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Proceedings Paper

Natural history of Barrett’s esophagus using tethered capsule OCT endomicroscopy and portable OCT imaging system: initial experience (Conference Presentation)
Author(s): Jing Dong; Barry Vuong; Timothy Ford; Matthew Beatty; Seyed Hamid H. Hosseiny; Emilie Beaulieu-Ouellet; Rohith Reddy; Kanwarpal Singh; Hany Osman; Catriona Grant; Anna Huizi Gao; Samantha Leeds; Norman Nishioka; John Poneros; Julian Abrams; Charles Lightdale; Prateek Sharma; Michael Wallace; Herbert Wolfsen; Kenneth Wang; Cadman Leggett; Mireille Rosenberg; Guillermo Tearney

Paper Abstract

While the most common method used to evaluate and survey patients with Barrett’s Esophagus (BE) is endoscopic biopsy, this procedure is invasive, time-consuming, and suffers from sampling errors. Moreover, it requires patient sedation that increases cost and mandates its operation in specialized settings. Our lab has developed a new imaging tool termed tethered capsule endomicroscopy (TCE) that involves swallowing a tethered capsule which utilizes optical coherence tomography (OCT) to obtain three-dimensional microscopic (10µm) images of the entire esophageal wall as it traverses the luminal organ via peristalsis or is retrieved by pulling up tether. As opposed to endoscopy, TCE procedure is non-invasive, doesn’t require patient sedation and mitigates sampling error by evaluating the microscopic structure of the entire esophagus. The merits of TCE make it a suitable device to investigate the microscopic natural history of BE in a longitudinal manner. Here, we present our initial experience of a multicenter (5-site) clinical trial to study the microscopic natural history of BE. The TCE device used for the study is the new generation capsule with the ball lens optical configuration and a distal scan stepper motor, which provides 30µm (lateral) resolution and 40Hz imaging rate. The portable OCT imaging system is a custom in-house built swept source system and provides 7µm (axial) at a 100 kHz A-line rate with a center wavelength of ~1310 nm. To date, we have successfully enrolled 69 subjects at all sites (MGH: 33, Columbia University: 11, Kansas City VA: 10, Mayo Jacksonville: 8, Mayo Rochester: 7) and 59 have swallowed the capsule (85.5%). There have been no reported adverse events associated with TCE procedure. High-quality OCT images were reliably obtained from patients who swallowed the device, and BE tissues were identified by expert readers. Our initial experience with TCE in a multicenter study demonstrates that this technology is easy to use and efficient in multiple clinical settings. Completion of this longitudinal study is likely to provide new insights on the temporal progression of BE that may impact management strategies.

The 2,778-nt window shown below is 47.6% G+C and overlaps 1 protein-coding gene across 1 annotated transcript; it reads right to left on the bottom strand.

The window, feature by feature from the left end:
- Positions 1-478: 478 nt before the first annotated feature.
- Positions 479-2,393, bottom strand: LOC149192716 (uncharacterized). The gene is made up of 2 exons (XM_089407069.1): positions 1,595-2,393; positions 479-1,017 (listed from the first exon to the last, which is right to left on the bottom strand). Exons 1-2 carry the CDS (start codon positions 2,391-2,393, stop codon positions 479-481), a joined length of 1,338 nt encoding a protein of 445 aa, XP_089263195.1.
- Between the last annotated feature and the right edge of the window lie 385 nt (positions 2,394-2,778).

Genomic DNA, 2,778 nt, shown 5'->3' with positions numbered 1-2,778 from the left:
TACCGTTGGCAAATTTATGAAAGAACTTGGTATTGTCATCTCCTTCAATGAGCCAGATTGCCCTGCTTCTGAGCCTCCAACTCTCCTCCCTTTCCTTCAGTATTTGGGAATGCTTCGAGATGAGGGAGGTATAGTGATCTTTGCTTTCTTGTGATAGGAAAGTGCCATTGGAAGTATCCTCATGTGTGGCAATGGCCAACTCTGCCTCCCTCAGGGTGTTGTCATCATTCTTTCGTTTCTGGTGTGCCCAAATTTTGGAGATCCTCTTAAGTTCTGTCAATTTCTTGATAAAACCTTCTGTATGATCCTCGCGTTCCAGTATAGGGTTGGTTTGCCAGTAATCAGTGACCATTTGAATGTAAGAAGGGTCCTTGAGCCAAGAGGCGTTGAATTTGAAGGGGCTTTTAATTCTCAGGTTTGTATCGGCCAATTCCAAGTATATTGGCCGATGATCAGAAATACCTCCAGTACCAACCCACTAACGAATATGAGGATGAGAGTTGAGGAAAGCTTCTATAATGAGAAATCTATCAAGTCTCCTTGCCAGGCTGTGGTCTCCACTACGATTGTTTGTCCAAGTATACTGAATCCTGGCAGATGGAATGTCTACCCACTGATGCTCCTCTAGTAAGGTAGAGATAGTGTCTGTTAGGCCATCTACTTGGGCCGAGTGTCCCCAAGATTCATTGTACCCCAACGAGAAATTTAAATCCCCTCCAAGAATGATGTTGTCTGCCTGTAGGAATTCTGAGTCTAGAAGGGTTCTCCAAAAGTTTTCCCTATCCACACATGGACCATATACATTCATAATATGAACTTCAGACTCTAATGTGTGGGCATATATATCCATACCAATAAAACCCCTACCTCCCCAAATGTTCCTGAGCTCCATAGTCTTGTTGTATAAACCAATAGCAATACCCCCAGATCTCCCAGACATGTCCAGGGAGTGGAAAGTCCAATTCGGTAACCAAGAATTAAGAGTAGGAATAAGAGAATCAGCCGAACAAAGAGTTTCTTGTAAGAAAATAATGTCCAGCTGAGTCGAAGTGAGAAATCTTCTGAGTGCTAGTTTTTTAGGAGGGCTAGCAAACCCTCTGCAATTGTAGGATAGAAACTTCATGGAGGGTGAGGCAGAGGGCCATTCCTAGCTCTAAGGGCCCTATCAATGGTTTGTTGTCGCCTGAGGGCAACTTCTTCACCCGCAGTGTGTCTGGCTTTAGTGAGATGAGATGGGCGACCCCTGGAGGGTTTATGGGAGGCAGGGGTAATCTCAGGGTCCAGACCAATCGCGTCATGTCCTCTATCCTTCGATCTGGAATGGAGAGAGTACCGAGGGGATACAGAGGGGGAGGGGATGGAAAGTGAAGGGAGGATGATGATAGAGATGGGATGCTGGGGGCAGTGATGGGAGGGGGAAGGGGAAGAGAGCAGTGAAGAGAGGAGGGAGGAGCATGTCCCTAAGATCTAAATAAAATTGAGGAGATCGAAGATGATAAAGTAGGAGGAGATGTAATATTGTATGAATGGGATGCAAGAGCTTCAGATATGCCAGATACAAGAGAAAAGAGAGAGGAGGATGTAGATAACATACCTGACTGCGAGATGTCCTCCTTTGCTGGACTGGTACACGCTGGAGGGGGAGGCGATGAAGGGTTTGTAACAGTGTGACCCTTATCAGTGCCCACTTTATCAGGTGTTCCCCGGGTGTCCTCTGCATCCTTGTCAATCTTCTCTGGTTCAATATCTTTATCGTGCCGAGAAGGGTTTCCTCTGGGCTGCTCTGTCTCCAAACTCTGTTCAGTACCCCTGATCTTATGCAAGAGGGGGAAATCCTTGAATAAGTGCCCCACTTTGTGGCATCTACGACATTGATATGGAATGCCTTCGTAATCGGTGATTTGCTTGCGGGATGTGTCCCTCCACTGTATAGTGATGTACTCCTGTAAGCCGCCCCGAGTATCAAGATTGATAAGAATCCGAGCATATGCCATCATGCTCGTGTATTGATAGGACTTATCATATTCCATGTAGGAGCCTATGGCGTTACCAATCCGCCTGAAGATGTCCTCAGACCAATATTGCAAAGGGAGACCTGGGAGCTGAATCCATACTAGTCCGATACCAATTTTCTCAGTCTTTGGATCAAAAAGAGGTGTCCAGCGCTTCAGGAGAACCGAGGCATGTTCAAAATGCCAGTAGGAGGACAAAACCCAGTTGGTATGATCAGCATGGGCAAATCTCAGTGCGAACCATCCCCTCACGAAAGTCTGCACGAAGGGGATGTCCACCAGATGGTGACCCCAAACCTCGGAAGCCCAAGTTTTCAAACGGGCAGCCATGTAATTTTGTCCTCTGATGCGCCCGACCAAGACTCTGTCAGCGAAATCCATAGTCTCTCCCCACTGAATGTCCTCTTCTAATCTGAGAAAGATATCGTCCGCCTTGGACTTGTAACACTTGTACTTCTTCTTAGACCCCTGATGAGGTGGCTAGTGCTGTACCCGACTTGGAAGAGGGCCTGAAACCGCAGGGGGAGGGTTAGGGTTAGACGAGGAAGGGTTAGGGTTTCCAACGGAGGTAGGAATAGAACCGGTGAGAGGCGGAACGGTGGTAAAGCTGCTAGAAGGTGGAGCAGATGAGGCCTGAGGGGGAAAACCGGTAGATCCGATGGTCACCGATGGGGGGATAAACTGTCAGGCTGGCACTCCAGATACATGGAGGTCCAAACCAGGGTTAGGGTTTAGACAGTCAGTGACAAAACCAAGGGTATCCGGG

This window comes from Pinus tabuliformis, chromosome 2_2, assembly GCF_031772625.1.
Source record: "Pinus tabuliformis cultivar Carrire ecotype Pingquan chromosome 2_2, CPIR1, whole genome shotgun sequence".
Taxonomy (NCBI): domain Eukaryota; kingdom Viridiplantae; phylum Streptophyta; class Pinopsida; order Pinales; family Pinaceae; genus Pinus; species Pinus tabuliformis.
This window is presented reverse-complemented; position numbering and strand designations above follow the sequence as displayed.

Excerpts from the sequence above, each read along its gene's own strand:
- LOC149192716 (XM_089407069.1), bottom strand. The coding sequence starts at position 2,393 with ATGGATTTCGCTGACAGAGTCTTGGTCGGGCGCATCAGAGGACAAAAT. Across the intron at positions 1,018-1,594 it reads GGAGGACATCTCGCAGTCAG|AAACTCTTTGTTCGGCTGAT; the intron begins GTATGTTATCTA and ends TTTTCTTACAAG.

Paper Details

Date Published: 4 March 2019
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Proc. SPIE 10867, Optical Coherence Tomography and Coherence Domain Optical Methods in Biomedicine XXIII, 108670T (4 March 2019); doi: 10.1117/12.2511523
Show Author Affiliations
Jing Dong, Wellman Ctr. for Photomedicine (United States)
Harvard Medical School (United States)
Barry Vuong, Wellman Ctr. for Photomedicine (United States)
Harvard Medical School (United States)
Timothy Ford, Wellman Ctr. for Photomedicine (United States)
Harvard Medical School (United States)
Matthew Beatty, Wellman Ctr. for Photomedicine (United States)
Seyed Hamid H. Hosseiny, Wellman Ctr. for Photomedicine (United States)
Emilie Beaulieu-Ouellet, Wellman Ctr. for Photomedicine (United States)
Rohith Reddy, Wellman Ctr. for Photomedicine (United States)
Harvard Medical School (United States)
Kanwarpal Singh, Wellman Ctr. for Photomedicine (United States)
Harvard Medical School (United States)
Hany Osman, Wellman Ctr. for Photomedicine (United States)
Harvard Medical School (United States)
Catriona Grant, Wellman Ctr. for Photomedicine (United States)
Anna Huizi Gao, Wellman Ctr. for Photomedicine (United States)
Samantha Leeds, Columbia Univ. Medical Ctr. (United States)
Norman Nishioka, Wellman Ctr. for Photomedicine (United States)
Harvard Medical School (United States)
John Poneros, Columbia Univ. Medical Ctr. (United States)
Julian Abrams, Columbia Univ. Medical Ctr. (United States)
Charles Lightdale, Columbia Univ. Medical Ctr. (United States)
Prateek Sharma, Kansas City VA Medical Ctr. (United States)
The Univ. of Kansas School of Medicine (United States)
Michael Wallace, Mayo Clinic (United States)
Herbert Wolfsen, Mayo Clinic (United States)
Kenneth Wang, Mayo Clinic (United States)
Cadman Leggett, Mayo Clinic (United States)
Mireille Rosenberg, Wellman Ctr. for Photomedicine (United States)
Harvard Medical School (United States)
Guillermo Tearney, Wellman Ctr. for Photomedicine (United States)
Harvard Medical School (United States)
Massachusetts General Hospital (United States)


Published in SPIE Proceedings Vol. 10867:
Optical Coherence Tomography and Coherence Domain Optical Methods in Biomedicine XXIII
James G. Fujimoto; Joseph A. Izatt, Editor(s)

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